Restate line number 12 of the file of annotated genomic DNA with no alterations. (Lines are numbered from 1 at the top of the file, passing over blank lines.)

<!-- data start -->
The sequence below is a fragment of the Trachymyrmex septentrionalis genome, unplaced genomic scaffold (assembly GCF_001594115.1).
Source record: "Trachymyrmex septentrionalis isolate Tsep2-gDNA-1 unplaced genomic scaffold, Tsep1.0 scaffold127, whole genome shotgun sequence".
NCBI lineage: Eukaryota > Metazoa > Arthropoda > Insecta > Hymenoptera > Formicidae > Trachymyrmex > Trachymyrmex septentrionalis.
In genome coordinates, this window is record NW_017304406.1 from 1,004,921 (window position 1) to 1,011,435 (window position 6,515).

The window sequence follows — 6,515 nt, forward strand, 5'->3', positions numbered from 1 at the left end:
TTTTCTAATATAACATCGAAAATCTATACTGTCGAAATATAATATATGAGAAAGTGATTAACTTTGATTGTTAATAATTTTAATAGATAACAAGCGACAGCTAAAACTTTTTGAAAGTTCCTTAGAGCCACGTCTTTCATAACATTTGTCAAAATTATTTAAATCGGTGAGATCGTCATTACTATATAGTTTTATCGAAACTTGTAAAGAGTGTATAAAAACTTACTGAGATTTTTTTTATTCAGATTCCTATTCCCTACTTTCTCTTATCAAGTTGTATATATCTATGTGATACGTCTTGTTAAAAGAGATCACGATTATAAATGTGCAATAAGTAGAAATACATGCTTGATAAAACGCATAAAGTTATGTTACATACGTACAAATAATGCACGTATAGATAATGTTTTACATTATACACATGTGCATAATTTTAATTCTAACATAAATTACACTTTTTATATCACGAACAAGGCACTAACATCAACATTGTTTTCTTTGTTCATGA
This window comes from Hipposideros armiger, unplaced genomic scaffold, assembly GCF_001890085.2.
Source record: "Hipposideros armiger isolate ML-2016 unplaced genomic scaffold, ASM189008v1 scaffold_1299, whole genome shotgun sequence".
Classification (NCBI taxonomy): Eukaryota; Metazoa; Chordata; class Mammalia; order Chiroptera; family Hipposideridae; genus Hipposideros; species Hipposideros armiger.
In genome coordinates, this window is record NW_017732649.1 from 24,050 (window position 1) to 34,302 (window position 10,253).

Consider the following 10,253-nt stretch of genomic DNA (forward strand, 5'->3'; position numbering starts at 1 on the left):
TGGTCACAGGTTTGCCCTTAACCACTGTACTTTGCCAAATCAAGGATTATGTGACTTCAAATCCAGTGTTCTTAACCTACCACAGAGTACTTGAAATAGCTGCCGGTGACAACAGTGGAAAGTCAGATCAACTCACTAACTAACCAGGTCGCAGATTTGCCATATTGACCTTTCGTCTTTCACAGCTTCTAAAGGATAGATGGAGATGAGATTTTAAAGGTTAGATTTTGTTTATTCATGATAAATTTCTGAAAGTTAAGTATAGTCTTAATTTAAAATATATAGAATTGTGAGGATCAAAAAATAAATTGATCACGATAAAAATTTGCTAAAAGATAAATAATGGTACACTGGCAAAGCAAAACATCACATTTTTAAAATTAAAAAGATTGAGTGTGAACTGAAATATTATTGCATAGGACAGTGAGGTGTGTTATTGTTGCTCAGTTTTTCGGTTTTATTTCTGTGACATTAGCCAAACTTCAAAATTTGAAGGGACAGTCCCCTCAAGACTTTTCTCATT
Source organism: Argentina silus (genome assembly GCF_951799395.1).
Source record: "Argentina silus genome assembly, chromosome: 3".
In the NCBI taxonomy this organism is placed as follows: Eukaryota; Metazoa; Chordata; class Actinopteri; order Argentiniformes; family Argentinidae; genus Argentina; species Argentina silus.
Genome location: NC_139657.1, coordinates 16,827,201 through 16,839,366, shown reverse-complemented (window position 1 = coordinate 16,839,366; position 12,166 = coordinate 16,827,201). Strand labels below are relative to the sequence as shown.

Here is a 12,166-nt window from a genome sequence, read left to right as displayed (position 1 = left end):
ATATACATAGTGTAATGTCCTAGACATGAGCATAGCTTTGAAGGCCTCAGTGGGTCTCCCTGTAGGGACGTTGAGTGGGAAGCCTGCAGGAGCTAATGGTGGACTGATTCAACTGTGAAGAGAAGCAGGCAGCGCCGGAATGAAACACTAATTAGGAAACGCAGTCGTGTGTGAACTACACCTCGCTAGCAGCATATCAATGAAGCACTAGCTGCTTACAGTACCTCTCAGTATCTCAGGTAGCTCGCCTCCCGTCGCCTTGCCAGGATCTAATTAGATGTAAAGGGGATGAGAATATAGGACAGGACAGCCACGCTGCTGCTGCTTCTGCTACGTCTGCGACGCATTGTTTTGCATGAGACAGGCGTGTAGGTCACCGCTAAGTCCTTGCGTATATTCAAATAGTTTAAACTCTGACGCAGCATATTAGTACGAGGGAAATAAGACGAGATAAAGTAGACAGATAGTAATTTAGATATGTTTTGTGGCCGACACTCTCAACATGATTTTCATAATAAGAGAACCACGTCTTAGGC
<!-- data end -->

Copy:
TGGTCACAGGTTTGCCCTTAACCACTGTACTTTGCCAAATCAAGGATTATGTGACTTCAAATCCAGTGTTCTTAACCTACCACAGAGTACTTGAAATAGCTGCCGGTGACAACAGTGGAAAGTCAGATCAACTCACTAACTAACCAGGTCGCAGATTTGCCATATTGACCTTTCGTCTTTCACAGCTTCTAAAGGATAGATGGAGATGAGATTTTAAAGGTTAGATTTTGTTTATTCATGATAAATTTCTGAAAGTTAAGTATAGTCTTAATTTAAAATATATAGAATTGTGAGGATCAAAAAATAAATTGATCACGATAAAAATTTGCTAAAAGATAAATAATGGTACACTGGCAAAGCAAAACATCACATTTTTAAAATTAAAAAGATTGAGTGTGAACTGAAATATTATTGCATAGGACAGTGAGGTGTGTTATTGTTGCTCAGTTTTTCGGTTTTATTTCTGTGACATTAGCCAAACTTCAAAATTTGAAGGGACAGTCCCCTCAAGACTTTTCTCATT